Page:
• Thanks, they have just emailed this to her.   IMPORTANT - YOU SHOULD READ THIS CAREFULLY   DEFAULT NOTICE under Section 87 (I) of the Consumer Credit Act 1974   This is a Default Notice served under Section 87(1) of the Consumer Credit Act 1974.   In breach of clause [3] of the Agreement, reference XXXX, you have failed to pay the monthly instalments which fell due on 31-10-2019 on time and in accordance with the terms of the Agreement.   To avoid further action, please pay the arrears to us, which total XXXX by 04-12-2019.   If the action required by this notice is taken before the date shown no further enforcement action will be taken in respect of the breach.   If you do not take the action required by this notice before the date shown then the further action set out below may be taken against you.   If you fail to pay XXXX on or before 04-12-2019, we will enforce our rights and: Send you a letter terminating your Agreement; Demand you pay the balance due under the Agreement to us; Report your default and non-payment to credit reference agencies; and Issue legal proceedings and request Judgment for the balance due under the Agreement. If the arrears are not discharged and the Agreement is terminated, you must make payment of the balance referred to above as a lump sum. If that lump sum payment is not made on 04-12-2019 balance will be recalculated as at the date when such payment is actually made or to be made. In your own interests, you are strongly urged to contact us by telephone on 0203 757 1933.   If you have difficulty in paying any sum owing under the Agreement or taking any other action required by this Notice, you can apply to the Court which may make an order allowing you more time. You should be aware that if we take you to Court and get a Judgment against you requiring you to pay us the money you owe us under the agreement, you may have to pay us both the amount of the Judgment and interest under the agreement on all the sums owed by you at the date of the Judgment until you have paid these in full.    If you are not sure what to do, you should get help as soon as possible. For example you should contact a solicitor or your local Citizens' Advice Bureau.   This notice should include a copy of the current FCA's information sheet on default. This contains important information about your rights and where to go for support and advice. If it is not included, you should contact us to get one. If you would like to speak to us to discuss your arrears or the content of this notice, please contact us on 0203 757 1933   We look forward to hearing from you. Yours Sincerely,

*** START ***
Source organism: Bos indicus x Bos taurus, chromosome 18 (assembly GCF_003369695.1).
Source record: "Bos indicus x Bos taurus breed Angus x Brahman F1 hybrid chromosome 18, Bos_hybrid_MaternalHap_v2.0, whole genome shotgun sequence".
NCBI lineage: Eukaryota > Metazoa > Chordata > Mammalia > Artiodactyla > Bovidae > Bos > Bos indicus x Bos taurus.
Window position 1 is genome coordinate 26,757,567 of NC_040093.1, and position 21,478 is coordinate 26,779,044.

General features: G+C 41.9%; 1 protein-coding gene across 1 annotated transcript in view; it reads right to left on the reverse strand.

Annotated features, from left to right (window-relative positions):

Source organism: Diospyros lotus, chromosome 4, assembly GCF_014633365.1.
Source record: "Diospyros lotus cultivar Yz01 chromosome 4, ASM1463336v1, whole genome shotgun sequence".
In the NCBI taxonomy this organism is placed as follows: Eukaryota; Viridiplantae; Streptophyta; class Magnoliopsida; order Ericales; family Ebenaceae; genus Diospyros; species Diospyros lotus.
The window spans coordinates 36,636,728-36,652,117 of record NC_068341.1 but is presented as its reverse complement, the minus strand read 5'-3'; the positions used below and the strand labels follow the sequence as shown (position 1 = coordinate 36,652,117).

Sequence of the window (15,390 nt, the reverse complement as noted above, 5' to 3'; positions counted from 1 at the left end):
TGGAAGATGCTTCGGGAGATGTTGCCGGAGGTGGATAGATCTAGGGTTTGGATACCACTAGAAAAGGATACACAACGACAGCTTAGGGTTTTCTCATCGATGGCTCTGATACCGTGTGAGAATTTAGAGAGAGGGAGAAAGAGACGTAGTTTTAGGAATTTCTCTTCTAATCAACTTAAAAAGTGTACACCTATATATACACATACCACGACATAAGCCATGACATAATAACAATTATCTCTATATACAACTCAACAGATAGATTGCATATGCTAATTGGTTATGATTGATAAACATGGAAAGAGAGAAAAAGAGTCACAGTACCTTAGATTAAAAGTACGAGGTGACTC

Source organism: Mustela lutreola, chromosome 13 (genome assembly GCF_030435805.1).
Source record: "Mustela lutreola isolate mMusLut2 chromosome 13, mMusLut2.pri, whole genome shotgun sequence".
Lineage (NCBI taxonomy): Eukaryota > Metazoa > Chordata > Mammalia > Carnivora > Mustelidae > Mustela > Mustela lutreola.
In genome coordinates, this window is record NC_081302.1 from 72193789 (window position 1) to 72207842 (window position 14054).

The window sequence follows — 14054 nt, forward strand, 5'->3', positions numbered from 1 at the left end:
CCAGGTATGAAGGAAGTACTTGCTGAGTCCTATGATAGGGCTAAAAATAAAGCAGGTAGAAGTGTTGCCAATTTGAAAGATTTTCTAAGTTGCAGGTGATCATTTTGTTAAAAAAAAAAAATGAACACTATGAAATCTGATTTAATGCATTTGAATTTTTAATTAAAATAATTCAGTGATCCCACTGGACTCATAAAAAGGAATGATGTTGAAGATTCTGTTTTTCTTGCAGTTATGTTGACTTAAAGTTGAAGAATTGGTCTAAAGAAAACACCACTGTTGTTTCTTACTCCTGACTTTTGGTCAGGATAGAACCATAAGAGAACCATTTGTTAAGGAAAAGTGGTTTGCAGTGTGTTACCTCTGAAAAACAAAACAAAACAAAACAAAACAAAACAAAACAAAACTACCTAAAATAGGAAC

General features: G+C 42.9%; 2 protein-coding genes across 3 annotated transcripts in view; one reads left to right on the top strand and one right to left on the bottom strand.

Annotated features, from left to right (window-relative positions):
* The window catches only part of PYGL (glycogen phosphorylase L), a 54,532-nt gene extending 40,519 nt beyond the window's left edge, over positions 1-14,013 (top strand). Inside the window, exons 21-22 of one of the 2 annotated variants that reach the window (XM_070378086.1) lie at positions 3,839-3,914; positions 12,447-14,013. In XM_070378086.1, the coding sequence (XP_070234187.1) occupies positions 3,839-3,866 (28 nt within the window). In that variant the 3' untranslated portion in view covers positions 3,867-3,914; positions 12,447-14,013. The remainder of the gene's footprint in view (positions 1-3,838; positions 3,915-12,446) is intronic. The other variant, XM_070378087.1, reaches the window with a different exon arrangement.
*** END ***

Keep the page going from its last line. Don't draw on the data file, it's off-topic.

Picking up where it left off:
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Vannie

Marston Debt Recovery and wrong surname?

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Hi,

 

My daughter got a fine for driving while using a mobile phone. Her car is registered at her Dad's address. I was going to pay it but forgot.

 

The fine is now £375 and her Dad is going nuts. I was just about to pay the Removal Notice when I noticed the surname is "Road" (no, it's not her surname!). Is this enforceable?

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Hi,

 

My daughter got a fine for driving while using a mobile phone. Her car is registered at her Dad's address. I was going to pay it but forgot.

 

The fine is now £375 and her Dad is going nuts. I was just about to pay the Removal Notice when I noticed the surname is "Road" (no, it's not her surname!). Is this enforceable?

 

 

two things

 

1) is it materially different? ie should it be rode or is it trotter etc?

2) they will require the registered keeper to inform who the driver was if you contest or the registered keeper will be deemed the driver at the time.

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two things

 

1) is it materially different? ie should it be rode or is it trotter etc?

2) they will require the registered keeper to inform who the driver was if you contest or the registered keeper will be deemed the driver at the time.